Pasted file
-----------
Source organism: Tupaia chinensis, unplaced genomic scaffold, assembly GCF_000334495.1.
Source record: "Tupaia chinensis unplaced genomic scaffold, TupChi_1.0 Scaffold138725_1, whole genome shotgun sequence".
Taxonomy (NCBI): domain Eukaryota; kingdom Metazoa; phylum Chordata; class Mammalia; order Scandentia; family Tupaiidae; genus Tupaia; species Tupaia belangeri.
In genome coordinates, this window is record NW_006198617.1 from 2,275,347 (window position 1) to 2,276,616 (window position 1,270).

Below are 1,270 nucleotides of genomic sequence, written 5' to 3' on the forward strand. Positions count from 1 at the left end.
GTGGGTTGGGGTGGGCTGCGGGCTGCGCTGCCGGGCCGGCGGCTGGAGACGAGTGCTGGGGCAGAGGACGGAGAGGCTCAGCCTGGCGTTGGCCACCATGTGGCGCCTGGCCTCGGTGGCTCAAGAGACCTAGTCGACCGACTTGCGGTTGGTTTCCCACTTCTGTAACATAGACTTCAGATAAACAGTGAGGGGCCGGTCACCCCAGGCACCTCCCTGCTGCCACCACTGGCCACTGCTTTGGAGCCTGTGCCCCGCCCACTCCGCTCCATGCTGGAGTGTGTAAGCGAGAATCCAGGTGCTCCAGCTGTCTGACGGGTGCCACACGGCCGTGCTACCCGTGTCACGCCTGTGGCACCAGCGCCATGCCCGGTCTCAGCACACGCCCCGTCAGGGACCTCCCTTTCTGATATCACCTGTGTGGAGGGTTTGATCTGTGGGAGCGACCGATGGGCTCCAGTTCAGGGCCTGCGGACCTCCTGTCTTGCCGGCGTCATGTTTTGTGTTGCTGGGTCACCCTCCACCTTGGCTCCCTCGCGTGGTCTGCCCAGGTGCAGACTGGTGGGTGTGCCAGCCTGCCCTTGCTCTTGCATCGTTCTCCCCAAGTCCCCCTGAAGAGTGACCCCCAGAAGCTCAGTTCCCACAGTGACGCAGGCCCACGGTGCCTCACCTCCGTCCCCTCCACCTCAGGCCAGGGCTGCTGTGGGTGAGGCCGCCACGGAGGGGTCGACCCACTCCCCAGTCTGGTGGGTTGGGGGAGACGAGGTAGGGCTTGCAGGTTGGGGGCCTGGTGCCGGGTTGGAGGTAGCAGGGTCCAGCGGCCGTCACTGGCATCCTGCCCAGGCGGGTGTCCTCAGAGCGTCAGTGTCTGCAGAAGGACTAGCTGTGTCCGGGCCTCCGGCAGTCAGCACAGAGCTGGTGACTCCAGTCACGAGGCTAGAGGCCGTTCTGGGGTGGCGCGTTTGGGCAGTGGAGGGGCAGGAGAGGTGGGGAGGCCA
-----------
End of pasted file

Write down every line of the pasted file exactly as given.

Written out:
Source organism: Tupaia chinensis, unplaced genomic scaffold, assembly GCF_000334495.1.
Source record: "Tupaia chinensis unplaced genomic scaffold, TupChi_1.0 Scaffold138725_1, whole genome shotgun sequence".
Taxonomy (NCBI): domain Eukaryota; kingdom Metazoa; phylum Chordata; class Mammalia; order Scandentia; family Tupaiidae; genus Tupaia; species Tupaia belangeri.
In genome coordinates, this window is record NW_006198617.1 from 2,275,347 (window position 1) to 2,276,616 (window position 1,270).

Below are 1,270 nucleotides of genomic sequence, written 5' to 3' on the forward strand. Positions count from 1 at the left end.
GTGGGTTGGGGTGGGCTGCGGGCTGCGCTGCCGGGCCGGCGGCTGGAGACGAGTGCTGGGGCAGAGGACGGAGAGGCTCAGCCTGGCGTTGGCCACCATGTGGCGCCTGGCCTCGGTGGCTCAAGAGACCTAGTCGACCGACTTGCGGTTGGTTTCCCACTTCTGTAACATAGACTTCAGATAAACAGTGAGGGGCCGGTCACCCCAGGCACCTCCCTGCTGCCACCACTGGCCACTGCTTTGGAGCCTGTGCCCCGCCCACTCCGCTCCATGCTGGAGTGTGTAAGCGAGAATCCAGGTGCTCCAGCTGTCTGACGGGTGCCACACGGCCGTGCTACCCGTGTCACGCCTGTGGCACCAGCGCCATGCCCGGTCTCAGCACACGCCCCGTCAGGGACCTCCCTTTCTGATATCACCTGTGTGGAGGGTTTGATCTGTGGGAGCGACCGATGGGCTCCAGTTCAGGGCCTGCGGACCTCCTGTCTTGCCGGCGTCATGTTTTGTGTTGCTGGGTCACCCTCCACCTTGGCTCCCTCGCGTGGTCTGCCCAGGTGCAGACTGGTGGGTGTGCCAGCCTGCCCTTGCTCTTGCATCGTTCTCCCCAAGTCCCCCTGAAGAGTGACCCCCAGAAGCTCAGTTCCCACAGTGACGCAGGCCCACGGTGCCTCACCTCCGTCCCCTCCACCTCAGGCCAGGGCTGCTGTGGGTGAGGCCGCCACGGAGGGGTCGACCCACTCCCCAGTCTGGTGGGTTGGGGGAGACGAGGTAGGGCTTGCAGGTTGGGGGCCTGGTGCCGGGTTGGAGGTAGCAGGGTCCAGCGGCCGTCACTGGCATCCTGCCCAGGCGGGTGTCCTCAGAGCGTCAGTGTCTGCAGAAGGACTAGCTGTGTCCGGGCCTCCGGCAGTCAGCACAGAGCTGGTGACTCCAGTCACGAGGCTAGAGGCCGTTCTGGGGTGGCGCGTTTGGGCAGTGGAGGGGCAGGAGAGGTGGGGAGGCCA